Physical Sample Challenges at a State Geological Survey

Authors: Denise J Hills


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Conference paper

Abstract

The Geological Survey of Alabama (GSA) is the gatekeeper for a multitude of data products, including physical samples. GSA is mandated to make these data available for all stakeholders, but the data have not always been well-curated. Data rescue efforts are underway, but physical samples can have unique challenges. For example, identifying an appropriate standard for metadata structure or sample registration for rock cores has not always been straightforward. However, GSA has adopted the standards found at the US Geoscience Information Network (USGIN) and is in the process of registering cores and related samples for International Geo Sample Numbers (IGSNs) through the System for Earth Sample Registration. There are still challenges ahead, but GSA’s involvement with groups and programs such as the CODATA Task Group on Science and Management of Physical Objects in the Digital Era will help ensure that GSA continues to use best practices and standards for sample identification.

Physical samples challenges and solutions

Government agencies are often the caretakers for myriad data products essential for scientific research and economic development. For example, the Geological Survey of Alabama (GSA) is mandated to explore for, characterize, and report Alabama’s mineral, energy, water, and biological resources in support of the betterment of Alabama’s citizens, communities, and businesses. As part of that mandate, GSA has increasingly been called upon to make our data, particularly that relating to physical samples (e.g., rock cores) more accessible to stakeholders. Tightening budgets mean that well-documented and discoverable legacy data (including physical samples) are critical for continued scientific research and economic growth. Researchers want more detailed information prior to a site visit, as they have limited resources (time and money) for gathering information. GSA is improving systems in place for curation and management of physical samples in order to better serve stakeholders.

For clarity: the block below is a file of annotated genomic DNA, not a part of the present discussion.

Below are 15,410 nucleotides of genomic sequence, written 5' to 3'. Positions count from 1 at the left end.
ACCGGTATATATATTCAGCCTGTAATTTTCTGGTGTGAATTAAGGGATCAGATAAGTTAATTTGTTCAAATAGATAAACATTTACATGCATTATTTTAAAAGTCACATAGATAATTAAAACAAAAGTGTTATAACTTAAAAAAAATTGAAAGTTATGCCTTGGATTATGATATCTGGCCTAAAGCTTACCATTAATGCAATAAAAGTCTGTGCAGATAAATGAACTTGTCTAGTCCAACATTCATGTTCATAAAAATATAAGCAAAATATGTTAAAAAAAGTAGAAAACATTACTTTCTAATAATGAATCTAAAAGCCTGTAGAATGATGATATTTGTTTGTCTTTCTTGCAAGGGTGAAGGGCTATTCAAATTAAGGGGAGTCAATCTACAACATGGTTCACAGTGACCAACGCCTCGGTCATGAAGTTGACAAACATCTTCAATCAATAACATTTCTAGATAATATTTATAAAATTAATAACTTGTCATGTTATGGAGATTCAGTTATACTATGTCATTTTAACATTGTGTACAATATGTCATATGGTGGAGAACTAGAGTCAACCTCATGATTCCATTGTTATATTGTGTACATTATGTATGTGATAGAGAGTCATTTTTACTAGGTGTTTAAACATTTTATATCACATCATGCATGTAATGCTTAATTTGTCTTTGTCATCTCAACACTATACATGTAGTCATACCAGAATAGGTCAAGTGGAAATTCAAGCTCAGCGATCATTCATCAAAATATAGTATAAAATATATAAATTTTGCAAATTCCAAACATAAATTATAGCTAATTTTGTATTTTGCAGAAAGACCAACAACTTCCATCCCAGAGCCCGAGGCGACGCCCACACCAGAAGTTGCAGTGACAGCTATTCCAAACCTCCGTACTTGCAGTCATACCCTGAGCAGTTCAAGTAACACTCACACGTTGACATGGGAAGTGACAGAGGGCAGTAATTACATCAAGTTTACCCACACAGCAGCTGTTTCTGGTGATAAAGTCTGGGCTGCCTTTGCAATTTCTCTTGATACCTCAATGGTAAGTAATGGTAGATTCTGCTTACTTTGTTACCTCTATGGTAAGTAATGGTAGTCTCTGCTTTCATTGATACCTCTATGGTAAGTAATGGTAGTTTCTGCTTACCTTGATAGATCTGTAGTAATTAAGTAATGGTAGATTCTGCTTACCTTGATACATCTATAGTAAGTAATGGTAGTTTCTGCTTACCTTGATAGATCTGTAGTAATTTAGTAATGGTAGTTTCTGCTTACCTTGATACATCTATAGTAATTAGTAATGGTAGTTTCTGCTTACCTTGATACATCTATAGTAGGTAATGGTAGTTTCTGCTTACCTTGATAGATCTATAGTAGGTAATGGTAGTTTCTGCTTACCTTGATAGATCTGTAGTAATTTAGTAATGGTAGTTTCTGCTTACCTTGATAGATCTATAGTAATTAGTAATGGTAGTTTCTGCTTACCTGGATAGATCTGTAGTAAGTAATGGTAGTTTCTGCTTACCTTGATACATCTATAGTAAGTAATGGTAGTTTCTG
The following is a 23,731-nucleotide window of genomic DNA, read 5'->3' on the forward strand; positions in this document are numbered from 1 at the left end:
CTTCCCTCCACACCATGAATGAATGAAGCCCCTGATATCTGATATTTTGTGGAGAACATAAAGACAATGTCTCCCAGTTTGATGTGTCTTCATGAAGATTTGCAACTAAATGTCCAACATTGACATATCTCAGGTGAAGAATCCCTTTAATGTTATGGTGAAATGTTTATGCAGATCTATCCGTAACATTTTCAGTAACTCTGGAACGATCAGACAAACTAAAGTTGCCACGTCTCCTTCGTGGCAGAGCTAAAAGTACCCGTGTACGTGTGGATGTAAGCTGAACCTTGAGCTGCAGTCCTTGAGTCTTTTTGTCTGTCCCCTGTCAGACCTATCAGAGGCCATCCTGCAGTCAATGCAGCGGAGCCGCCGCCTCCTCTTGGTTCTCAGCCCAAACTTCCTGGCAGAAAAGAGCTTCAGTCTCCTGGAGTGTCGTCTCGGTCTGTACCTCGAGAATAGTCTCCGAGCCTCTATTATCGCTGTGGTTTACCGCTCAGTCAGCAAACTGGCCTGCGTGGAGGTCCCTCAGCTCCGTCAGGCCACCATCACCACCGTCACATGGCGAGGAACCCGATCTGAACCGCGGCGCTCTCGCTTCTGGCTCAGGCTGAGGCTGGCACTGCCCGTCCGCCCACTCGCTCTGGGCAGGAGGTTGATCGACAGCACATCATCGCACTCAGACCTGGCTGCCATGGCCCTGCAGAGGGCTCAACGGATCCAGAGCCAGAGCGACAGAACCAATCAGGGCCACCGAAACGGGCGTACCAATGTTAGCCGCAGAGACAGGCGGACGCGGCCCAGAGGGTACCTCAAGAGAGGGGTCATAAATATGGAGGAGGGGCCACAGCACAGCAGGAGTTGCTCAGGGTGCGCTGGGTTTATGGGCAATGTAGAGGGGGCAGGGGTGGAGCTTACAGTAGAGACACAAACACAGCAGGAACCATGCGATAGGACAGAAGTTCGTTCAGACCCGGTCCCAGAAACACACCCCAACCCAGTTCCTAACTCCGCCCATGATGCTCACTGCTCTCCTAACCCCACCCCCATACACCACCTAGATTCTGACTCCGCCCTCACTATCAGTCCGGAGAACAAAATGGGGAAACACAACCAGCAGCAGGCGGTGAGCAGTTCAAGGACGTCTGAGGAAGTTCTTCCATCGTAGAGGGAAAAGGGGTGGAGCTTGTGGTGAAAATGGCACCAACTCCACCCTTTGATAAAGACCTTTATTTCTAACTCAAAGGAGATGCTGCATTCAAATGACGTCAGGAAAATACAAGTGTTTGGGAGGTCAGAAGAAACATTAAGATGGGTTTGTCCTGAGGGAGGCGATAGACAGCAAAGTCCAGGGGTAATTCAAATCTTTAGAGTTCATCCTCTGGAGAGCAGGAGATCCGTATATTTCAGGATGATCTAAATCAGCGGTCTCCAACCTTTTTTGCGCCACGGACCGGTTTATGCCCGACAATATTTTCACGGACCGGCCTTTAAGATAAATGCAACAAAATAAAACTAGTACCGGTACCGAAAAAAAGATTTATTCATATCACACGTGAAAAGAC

Physical samples can have unique challenges when it comes to effective curation and management in a digital era. For example, identifying an appropriate standard for metadata structure or sample registration for rock cores has not always been straightforward. The GSA has identified the standards found at the US Geoscience Information Network (USGIN) to be the most appropriate for our geologic physical samples and have adopted their use particularly for data rescue of legacy records through semi-automated workflows. Additionally, to increase discoverability and accessibility, as well as streamline citation, GSA is in the process of registering cores and related samples for International Geo Sample Numbers (IGSNs) through the System for Earth Sample Registration. IGSNs allow the GSA to use asset management software to better curate the physical samples. Involvement with groups and programs, such as the CODATA Task Group on Science and Management of Physical Objects in the Digital Era, will ensure that GSA continues to use best practices and standards for sample identification, documentation, citation, curation, and sharing.

Acknowledgements

The author would like to thank the Data Stewardship Committee of the Federation of Earth Science Information Partners for their contributions to the development of the practices described here.

Competing Interests

The author declares that she has no competing interests.